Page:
How Colleges Can Promote Equity to Support Low-Income Students
Earning an advanced degree opens doors for low-income working students, connecting them to family-supporting wages and greater financial stability. A new report, funded by the Annie E. Casey Foundation, explores the role of colleges in supporting these students and their success.
The report, Building Equity by Supporting the Whole Student, shares finding from interviews with more than 80 students, administrators, faculty and staff across two community colleges in Washington state. The researchers — a team from Mathematica and the Insight Center for Community and Economic Development — examined how the institutions promoted equity, inclusion, cultural change to better support underserved students of color.
This work exposed inconsistent understandings of equity among school leaders as well as insufficient institutional approaches for meeting student needs.
A shared vision
The report defines equity on college campuses as an environment where all students have the support they need to be successful.
College leaders should forgo a one-sized-fits-all approach to building equity and consider the full spectrum of student needs, backgrounds and identities, particularly in the context of race and ethnicity. When leaders listen to and consider student perspectives and experiences — and they are aligned in their vision for equity and their plan to pursue it — they can more effectively and efficiently help students of color succeed.
Support beyond the classroom
The study also calls attention to root issues that can prevent students of color from realizing their full academic potential. It proposes solutions such as:
- Culturally responsive programming, which can foster sense of belonging on campus — a key factor in student success — by uniting classmates of similar backgrounds and identities.
- Supporting basic needs, such as access for reliable transportation or healthy food.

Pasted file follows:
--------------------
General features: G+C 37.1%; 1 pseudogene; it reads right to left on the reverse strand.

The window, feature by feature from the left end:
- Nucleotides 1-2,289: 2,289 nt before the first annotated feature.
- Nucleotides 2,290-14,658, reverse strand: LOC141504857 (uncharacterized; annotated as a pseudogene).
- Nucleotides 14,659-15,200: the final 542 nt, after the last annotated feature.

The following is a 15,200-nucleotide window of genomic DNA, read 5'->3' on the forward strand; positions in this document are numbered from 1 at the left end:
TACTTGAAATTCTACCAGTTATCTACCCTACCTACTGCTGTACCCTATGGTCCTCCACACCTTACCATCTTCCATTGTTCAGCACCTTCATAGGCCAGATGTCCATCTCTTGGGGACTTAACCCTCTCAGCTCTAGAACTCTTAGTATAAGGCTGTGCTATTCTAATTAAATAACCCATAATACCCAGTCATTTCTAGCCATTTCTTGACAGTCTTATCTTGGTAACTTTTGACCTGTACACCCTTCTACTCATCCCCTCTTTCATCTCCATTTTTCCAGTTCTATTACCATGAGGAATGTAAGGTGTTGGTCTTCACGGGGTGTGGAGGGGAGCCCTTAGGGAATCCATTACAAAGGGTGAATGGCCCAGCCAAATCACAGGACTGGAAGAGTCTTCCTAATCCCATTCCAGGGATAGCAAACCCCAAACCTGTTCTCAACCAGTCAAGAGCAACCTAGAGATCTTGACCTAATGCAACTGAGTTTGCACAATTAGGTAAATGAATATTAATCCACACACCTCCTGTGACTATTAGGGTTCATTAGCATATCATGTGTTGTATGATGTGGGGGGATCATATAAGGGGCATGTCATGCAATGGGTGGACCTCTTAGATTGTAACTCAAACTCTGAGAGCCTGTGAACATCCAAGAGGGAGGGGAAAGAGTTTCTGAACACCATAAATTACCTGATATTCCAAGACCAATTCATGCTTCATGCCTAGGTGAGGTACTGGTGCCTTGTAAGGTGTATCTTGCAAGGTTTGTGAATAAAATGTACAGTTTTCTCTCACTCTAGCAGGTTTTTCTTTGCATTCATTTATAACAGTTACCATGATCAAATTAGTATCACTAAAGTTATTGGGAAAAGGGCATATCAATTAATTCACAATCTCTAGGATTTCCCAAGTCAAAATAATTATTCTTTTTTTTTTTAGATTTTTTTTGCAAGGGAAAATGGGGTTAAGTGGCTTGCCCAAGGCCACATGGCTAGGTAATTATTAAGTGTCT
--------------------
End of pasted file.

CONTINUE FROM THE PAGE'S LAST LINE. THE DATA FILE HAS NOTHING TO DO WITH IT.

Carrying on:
Individual staff members, the researchers note, can play a critical role in helping students identify and overcome root issues. Yet, this connection is cut whenever a staff member changes roles or leaves the institution.
Advice for the field
The report shares recommendations rooted in the equity-building efforts of both community colleges and applicable to the broader higher education landscape. It encourages colleges and leaders to:
- Define equity. Ensure that key stakeholders—faculty, students and staff—have shared goals for and definitions of equity.
- Listen to students. Recognize their perspective and respect their full range of strengths and needs.
- Support the whole student. Help students fulfill their basic needs, connect with faculty and staff and access culturally relevant programming that fosters their sense of belonging on campus.
“This research shows that achieving equity requires targeted approaches geared to root causes and a thorough understanding of the diverse groups of students most in need of services,” said T’Pring Westbrook, a senior research associate at the Casey Foundation who commissioned the case studies. “The best way to get that understanding is by listening to students, engaging them through trusted relationships and paying attention to their experiences.”
An added hurdle: promoting equity during a pandemic
As the economic fallout of the COVID-19 pandemic continues, colleges must stay attuned to students’ basic needs, the report notes. Low-income students may struggle to pay for housing, food and books. Less obvious, though, are how a student’s race, sexual or gender identity, and documentation status can affect their sense of safety and success on campus. As a result, college leaders must understand the impact of systemic racism and consider how policies and public health restrictions may modify student services.
About the Working Students Success Network
Now under the auspices of the Holistic Students Support approach, the Working Students Success Network (WSSN) was created in 2014 by Achieving the Dream (ATD), with funding from the Casey Foundation and others. The initial WSSN spanned 19 community colleges across California, Washington, Virginia and Arkansas that each strove to level the playing field for economically disadvantaged students on college campuses, including students of color and student parents. WSSN incorporated support across three main areas: employment and career advancement, income and work support and financial services and asset building.